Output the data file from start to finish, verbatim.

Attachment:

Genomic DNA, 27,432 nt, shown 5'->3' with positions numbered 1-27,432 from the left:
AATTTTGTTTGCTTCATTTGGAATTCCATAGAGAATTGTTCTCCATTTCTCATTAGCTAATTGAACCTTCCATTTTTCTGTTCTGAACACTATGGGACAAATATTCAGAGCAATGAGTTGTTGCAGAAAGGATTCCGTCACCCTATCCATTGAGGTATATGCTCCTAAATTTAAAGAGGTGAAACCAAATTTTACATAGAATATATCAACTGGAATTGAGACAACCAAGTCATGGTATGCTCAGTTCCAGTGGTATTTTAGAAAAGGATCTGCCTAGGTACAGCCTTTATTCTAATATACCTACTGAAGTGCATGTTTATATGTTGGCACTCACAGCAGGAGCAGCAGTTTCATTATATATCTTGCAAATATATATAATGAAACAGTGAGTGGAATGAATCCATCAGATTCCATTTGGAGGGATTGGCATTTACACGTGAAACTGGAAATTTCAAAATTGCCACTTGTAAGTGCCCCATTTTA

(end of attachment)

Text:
Genomic DNA, 27,432 nt, shown 5'->3' with positions numbered 1-27,432 from the left:
AATTTTGTTTGCTTCATTTGGAATTCCATAGAGAATTGTTCTCCATTTCTCATTAGCTAATTGAACCTTCCATTTTTCTGTTCTGAACACTATGGGACAAATATTCAGAGCAATGAGTTGTTGCAGAAAGGATTCCGTCACCCTATCCATTGAGGTATATGCTCCTAAATTTAAAGAGGTGAAACCAAATTTTACATAGAATATATCAACTGGAATTGAGACAACCAAGTCATGGTATGCTCAGTTCCAGTGGTATTTTAGAAAAGGATCTGCCTAGGTACAGCCTTTATTCTAATATACCTACTGAAGTGCATGTTTATATGTTGGCACTCACAGCAGGAGCAGCAGTTTCATTATATATCTTGCAAATATATATAATGAAACAGTGAGTGGAATGAATCCATCAGATTCCATTTGGAGGGATTGGCATTTACACGTGAAACTGGAAATTTCAAAATTGCCACTTGTAAGTGCCCCATTTTA